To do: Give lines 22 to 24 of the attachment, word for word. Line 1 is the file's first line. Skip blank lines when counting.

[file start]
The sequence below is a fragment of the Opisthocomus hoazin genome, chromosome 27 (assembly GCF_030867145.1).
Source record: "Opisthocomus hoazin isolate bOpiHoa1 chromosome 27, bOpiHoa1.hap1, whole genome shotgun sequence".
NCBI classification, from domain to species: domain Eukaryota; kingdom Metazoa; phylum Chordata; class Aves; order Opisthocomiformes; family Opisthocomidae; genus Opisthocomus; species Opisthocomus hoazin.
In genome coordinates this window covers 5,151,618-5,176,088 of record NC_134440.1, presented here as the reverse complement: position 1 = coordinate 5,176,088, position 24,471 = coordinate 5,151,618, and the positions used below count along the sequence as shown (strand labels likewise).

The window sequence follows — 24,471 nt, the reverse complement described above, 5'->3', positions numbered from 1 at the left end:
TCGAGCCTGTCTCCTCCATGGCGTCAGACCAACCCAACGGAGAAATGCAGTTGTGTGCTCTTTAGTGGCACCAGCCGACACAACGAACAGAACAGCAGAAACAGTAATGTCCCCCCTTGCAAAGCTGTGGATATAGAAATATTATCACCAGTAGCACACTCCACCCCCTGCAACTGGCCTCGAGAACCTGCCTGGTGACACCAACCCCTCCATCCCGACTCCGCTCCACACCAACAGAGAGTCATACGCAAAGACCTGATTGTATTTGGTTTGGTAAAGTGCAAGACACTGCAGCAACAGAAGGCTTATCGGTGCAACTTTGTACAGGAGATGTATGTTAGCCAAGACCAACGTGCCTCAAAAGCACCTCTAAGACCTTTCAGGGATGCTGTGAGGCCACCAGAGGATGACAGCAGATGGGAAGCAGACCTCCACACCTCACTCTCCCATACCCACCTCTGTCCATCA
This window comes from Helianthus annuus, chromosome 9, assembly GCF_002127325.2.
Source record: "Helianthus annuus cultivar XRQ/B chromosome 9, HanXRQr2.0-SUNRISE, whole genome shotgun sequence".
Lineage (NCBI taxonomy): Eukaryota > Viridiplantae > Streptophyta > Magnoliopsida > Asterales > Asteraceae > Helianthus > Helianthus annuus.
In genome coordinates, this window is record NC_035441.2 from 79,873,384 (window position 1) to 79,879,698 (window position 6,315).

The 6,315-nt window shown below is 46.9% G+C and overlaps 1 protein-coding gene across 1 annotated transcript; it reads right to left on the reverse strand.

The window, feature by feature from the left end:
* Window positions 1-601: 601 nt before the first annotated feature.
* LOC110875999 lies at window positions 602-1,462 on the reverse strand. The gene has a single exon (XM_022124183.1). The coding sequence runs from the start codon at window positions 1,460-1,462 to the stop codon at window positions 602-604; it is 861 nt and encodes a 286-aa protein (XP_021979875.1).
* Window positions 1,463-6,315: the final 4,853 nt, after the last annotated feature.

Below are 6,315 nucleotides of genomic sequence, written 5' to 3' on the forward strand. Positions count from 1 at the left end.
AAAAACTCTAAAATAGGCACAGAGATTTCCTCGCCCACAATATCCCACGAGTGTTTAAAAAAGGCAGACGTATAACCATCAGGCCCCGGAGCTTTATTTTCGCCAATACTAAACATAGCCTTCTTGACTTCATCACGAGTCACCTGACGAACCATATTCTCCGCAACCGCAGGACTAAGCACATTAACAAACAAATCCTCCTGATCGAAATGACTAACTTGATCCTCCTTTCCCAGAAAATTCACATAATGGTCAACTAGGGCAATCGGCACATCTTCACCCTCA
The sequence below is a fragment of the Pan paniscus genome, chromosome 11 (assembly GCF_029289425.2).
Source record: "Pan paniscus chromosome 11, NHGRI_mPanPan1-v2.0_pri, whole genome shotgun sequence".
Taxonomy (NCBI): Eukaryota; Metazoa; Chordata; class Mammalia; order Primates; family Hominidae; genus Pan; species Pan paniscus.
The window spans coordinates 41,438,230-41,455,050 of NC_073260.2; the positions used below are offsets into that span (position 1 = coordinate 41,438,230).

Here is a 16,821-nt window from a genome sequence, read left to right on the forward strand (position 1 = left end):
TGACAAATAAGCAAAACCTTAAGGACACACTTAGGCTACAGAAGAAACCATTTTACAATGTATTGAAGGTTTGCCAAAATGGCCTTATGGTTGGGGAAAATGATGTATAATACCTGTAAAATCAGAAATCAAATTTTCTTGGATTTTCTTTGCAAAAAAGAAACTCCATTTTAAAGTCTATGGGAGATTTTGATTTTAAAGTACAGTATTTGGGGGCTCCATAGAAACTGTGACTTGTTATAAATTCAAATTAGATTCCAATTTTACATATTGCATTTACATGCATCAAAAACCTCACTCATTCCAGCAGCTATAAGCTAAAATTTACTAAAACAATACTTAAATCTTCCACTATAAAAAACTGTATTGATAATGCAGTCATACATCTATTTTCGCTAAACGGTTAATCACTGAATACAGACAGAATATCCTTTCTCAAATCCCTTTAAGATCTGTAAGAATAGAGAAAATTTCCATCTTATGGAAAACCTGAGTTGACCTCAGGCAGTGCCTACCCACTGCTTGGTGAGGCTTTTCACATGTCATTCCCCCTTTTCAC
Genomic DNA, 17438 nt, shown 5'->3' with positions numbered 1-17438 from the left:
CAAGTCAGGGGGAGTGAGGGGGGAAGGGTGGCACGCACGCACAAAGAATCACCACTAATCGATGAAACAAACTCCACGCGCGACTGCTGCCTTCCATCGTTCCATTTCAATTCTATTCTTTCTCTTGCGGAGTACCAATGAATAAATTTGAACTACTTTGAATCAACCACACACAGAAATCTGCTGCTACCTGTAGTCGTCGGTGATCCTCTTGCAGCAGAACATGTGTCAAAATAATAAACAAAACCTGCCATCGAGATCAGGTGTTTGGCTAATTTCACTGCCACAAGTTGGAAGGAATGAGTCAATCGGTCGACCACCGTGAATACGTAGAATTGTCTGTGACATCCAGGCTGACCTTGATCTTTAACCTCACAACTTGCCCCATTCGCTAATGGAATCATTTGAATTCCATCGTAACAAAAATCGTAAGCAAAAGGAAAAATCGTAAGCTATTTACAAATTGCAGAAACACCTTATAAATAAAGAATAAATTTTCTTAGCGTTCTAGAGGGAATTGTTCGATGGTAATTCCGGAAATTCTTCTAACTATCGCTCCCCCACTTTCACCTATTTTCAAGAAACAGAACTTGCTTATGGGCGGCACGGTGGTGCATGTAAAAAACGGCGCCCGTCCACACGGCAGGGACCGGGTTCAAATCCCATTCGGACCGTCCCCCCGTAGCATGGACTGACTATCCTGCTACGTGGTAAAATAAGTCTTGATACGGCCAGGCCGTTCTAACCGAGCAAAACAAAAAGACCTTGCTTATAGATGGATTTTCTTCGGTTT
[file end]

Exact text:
Here is a 16,821-nt window from a genome sequence, read left to right on the forward strand (position 1 = left end):
TGACAAATAAGCAAAACCTTAAGGACACACTTAGGCTACAGAAGAAACCATTTTACAATGTATTGAAGGTTTGCCAAAATGGCCTTATGGTTGGGGAAAATGATGTATAATACCTGTAAAATCAGAAATCAAATTTTCTTGGATTTTCTTTGCAAAAAAGAAACTCCATTTTAAAGTCTATGGGAGATTTTGATTTTAAAGTACAGTATTTGGGGGCTCCATAGAAACTGTGACTTGTTATAAATTCAAATTAGATTCCAATTTTACATATTGCATTTACATGCATCAAAAACCTCACTCATTCCAGCAGCTATAAGCTAAAATTTACTAAAACAATACTTAAATCTTCCACTATAAAAAACTGTATTGATAATGCAGTCATACATCTATTTTCGCTAAACGGTTAATCACTGAATACAGACAGAATATCCTTTCTCAAATCCCTTTAAGATCTGTAAGAATAGAGAAAATTTCCATCTTATGGAAAACCTGAGTTGACCTCAGGCAGTGCCTACCCACTGCTTGGTGAGGCTTTTCACATGTCATTCCCCCTTTTCAC
Genomic DNA, 17438 nt, shown 5'->3' with positions numbered 1-17438 from the left: